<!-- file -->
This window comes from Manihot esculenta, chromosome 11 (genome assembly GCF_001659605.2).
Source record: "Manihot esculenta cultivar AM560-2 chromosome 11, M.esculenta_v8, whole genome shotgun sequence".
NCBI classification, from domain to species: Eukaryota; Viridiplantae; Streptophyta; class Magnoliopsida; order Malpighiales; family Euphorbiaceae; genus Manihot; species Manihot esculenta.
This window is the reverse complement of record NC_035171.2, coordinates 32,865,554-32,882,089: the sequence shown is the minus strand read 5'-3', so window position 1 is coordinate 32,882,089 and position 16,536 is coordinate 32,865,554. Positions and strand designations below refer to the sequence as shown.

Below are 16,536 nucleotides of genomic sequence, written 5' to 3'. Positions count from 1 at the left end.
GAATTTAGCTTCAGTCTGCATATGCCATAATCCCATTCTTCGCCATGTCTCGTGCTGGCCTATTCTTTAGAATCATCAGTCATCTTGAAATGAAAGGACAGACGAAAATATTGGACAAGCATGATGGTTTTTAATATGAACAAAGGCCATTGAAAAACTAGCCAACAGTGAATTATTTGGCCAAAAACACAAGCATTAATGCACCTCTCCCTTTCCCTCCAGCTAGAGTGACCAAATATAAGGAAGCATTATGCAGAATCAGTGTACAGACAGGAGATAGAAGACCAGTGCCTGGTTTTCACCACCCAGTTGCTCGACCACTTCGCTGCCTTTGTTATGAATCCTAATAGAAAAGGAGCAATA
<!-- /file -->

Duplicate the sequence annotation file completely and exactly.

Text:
This window comes from Manihot esculenta, chromosome 11 (genome assembly GCF_001659605.2).
Source record: "Manihot esculenta cultivar AM560-2 chromosome 11, M.esculenta_v8, whole genome shotgun sequence".
NCBI classification, from domain to species: Eukaryota; Viridiplantae; Streptophyta; class Magnoliopsida; order Malpighiales; family Euphorbiaceae; genus Manihot; species Manihot esculenta.
This window is the reverse complement of record NC_035171.2, coordinates 32,865,554-32,882,089: the sequence shown is the minus strand read 5'-3', so window position 1 is coordinate 32,882,089 and position 16,536 is coordinate 32,865,554. Positions and strand designations below refer to the sequence as shown.

Below are 16,536 nucleotides of genomic sequence, written 5' to 3'. Positions count from 1 at the left end.
GAATTTAGCTTCAGTCTGCATATGCCATAATCCCATTCTTCGCCATGTCTCGTGCTGGCCTATTCTTTAGAATCATCAGTCATCTTGAAATGAAAGGACAGACGAAAATATTGGACAAGCATGATGGTTTTTAATATGAACAAAGGCCATTGAAAAACTAGCCAACAGTGAATTATTTGGCCAAAAACACAAGCATTAATGCACCTCTCCCTTTCCCTCCAGCTAGAGTGACCAAATATAAGGAAGCATTATGCAGAATCAGTGTACAGACAGGAGATAGAAGACCAGTGCCTGGTTTTCACCACCCAGTTGCTCGACCACTTCGCTGCCTTTGTTATGAATCCTAATAGAAAAGGAGCAATA